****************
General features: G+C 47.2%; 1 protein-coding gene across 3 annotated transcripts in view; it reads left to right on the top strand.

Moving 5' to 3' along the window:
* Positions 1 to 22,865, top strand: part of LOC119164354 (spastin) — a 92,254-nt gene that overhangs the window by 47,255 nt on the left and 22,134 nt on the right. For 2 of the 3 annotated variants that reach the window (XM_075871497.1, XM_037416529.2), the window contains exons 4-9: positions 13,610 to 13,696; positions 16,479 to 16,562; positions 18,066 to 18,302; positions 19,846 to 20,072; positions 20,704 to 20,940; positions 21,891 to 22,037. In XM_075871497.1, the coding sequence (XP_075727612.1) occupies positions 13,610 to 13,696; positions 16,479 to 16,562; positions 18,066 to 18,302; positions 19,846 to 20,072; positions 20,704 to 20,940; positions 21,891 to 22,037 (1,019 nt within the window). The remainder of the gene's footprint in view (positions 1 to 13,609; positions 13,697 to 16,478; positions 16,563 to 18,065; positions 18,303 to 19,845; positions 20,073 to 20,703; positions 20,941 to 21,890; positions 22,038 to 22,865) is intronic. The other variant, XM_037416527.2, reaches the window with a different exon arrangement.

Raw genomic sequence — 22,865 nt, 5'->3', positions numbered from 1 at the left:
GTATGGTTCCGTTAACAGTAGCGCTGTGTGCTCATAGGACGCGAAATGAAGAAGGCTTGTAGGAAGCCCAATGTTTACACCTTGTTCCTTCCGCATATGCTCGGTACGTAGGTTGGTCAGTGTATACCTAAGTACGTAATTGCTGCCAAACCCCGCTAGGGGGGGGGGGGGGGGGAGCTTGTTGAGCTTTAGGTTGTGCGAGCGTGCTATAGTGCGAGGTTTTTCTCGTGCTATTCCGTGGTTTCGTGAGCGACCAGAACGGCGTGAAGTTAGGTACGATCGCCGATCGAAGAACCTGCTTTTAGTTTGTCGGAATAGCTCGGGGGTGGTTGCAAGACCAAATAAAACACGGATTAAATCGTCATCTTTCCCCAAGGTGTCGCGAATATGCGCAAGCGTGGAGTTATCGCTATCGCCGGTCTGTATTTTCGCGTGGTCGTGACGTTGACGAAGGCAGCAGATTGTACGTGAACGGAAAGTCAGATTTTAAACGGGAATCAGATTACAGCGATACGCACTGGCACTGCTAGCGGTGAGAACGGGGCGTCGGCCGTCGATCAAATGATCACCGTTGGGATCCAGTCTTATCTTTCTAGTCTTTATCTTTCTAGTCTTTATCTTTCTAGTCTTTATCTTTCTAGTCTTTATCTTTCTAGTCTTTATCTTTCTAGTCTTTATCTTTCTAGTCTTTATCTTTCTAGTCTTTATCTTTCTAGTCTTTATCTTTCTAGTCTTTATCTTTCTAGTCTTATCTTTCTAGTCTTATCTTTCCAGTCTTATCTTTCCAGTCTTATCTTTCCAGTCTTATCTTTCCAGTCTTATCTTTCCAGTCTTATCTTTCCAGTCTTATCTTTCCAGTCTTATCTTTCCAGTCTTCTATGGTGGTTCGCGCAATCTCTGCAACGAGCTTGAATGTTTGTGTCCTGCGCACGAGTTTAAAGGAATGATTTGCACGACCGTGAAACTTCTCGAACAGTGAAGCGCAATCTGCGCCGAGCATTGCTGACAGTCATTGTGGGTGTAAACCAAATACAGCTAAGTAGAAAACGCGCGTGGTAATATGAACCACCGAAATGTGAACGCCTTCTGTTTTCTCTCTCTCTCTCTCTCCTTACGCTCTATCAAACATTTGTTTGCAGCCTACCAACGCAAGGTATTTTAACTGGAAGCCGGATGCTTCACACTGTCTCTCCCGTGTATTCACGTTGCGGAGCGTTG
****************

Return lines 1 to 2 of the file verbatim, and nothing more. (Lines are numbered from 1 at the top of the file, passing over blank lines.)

General features: G+C 47.2%; 1 protein-coding gene across 3 annotated transcripts in view; it reads left to right on the top strand.

Moving 5' to 3' along the window: